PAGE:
If you were to implement a priority queue using a regular list, you would essentially have to maintain a sorted list (sorted by priority). This would mean the following:
- insertions would be O(n) for sure as you would need to go through an already sorted list trying to find the right place then doing the insertion.
- removal is from the "front" of the queue, so depending on how you do your implementation, this can be potentially O(n) also.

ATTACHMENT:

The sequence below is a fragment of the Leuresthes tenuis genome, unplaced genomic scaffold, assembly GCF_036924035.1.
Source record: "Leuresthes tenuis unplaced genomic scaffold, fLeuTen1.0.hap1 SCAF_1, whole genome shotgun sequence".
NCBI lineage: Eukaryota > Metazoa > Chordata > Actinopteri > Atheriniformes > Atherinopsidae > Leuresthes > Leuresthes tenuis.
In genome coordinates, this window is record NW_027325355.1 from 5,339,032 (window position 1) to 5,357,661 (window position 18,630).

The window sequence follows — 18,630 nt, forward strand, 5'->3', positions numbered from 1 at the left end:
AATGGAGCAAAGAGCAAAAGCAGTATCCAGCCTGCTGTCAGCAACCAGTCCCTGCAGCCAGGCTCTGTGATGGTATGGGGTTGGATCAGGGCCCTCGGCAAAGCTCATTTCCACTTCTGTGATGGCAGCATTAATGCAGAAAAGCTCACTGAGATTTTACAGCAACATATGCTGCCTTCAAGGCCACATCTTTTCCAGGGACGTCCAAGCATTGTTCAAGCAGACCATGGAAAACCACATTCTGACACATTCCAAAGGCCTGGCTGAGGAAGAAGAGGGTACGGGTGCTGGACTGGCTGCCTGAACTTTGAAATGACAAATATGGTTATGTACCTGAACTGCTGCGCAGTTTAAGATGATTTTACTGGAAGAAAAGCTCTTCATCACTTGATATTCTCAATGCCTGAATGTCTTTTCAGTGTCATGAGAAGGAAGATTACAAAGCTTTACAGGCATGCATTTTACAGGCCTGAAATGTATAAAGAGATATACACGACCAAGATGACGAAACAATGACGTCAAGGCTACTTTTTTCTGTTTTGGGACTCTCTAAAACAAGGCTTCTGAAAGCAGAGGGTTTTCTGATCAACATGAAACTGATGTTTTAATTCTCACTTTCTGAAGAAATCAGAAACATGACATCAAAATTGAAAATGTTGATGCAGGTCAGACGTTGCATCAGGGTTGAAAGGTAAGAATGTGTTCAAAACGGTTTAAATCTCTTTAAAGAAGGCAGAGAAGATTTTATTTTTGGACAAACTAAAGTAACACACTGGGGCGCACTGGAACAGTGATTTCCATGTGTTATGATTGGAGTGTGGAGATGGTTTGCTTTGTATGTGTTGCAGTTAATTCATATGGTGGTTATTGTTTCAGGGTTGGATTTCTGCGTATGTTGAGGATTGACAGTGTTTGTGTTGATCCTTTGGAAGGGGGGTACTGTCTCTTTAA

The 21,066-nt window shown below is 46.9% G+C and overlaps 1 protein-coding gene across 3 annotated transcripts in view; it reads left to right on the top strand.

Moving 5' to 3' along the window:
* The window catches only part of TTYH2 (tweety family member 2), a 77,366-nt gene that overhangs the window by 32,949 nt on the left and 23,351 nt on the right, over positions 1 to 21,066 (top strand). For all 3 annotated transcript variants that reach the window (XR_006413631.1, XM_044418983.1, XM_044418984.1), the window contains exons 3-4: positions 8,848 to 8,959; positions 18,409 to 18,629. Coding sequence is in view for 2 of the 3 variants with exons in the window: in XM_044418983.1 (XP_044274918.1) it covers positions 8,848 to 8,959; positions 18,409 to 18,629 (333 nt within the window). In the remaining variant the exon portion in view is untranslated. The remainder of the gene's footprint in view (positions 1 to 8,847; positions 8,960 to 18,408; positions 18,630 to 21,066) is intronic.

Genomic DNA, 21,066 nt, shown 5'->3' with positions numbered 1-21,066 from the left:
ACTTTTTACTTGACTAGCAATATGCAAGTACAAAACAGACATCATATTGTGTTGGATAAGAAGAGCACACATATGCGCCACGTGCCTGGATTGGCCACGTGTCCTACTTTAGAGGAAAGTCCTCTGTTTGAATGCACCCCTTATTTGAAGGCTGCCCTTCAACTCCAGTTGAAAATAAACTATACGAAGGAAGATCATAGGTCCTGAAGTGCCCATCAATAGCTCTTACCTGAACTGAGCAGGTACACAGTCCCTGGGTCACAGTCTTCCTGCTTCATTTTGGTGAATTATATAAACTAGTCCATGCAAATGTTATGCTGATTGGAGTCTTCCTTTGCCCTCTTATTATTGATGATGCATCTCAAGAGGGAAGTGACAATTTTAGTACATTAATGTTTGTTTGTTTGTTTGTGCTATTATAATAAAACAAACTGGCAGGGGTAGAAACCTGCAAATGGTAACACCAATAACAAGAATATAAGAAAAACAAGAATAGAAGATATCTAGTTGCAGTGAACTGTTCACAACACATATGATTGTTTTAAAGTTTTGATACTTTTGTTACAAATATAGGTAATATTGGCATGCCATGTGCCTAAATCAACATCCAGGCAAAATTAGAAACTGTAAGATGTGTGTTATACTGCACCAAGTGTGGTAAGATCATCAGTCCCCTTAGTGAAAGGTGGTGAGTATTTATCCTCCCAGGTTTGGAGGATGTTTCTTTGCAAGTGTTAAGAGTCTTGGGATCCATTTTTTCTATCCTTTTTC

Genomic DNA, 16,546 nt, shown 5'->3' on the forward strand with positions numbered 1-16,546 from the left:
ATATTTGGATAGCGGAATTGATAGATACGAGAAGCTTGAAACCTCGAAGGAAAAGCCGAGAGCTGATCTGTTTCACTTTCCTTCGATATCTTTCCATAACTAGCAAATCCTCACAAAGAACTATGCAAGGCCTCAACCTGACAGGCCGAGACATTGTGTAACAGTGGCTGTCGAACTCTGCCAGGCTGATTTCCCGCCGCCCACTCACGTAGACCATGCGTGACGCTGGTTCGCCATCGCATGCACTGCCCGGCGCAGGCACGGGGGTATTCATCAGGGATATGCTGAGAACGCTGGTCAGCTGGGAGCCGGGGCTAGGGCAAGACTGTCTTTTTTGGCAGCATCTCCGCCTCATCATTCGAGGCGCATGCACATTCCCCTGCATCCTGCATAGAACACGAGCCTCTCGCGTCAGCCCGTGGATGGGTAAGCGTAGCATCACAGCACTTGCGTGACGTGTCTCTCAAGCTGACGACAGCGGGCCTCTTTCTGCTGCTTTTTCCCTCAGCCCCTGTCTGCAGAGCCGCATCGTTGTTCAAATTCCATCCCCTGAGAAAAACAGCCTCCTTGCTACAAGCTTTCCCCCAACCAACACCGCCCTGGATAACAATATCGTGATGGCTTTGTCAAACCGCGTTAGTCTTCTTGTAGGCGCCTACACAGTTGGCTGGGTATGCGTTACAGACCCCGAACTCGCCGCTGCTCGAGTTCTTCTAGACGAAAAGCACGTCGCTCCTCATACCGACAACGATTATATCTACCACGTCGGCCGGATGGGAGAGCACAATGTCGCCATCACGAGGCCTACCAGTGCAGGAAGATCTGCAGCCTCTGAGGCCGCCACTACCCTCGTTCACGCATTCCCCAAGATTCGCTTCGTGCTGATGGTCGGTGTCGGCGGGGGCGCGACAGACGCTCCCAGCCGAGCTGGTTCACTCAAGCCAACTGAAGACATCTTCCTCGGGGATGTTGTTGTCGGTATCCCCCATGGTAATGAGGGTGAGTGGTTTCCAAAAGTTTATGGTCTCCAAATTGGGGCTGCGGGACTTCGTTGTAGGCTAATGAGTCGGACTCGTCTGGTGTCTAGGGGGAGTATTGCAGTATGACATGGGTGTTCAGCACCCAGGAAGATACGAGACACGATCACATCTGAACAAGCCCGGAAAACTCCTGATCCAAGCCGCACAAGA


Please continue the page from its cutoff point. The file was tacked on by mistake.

This is not very efficient. If we were to create our priority queue in this manner, we would not be able to get a very good run time to our sort.
The interesting thing about a priority queue is that we really don't care where any value other than the one with the highest priority is. We care about that... and we want to be able to find it and remove it quickly but all other values can be essentially anywhere.
A binary heap is a data structure that can help us do this.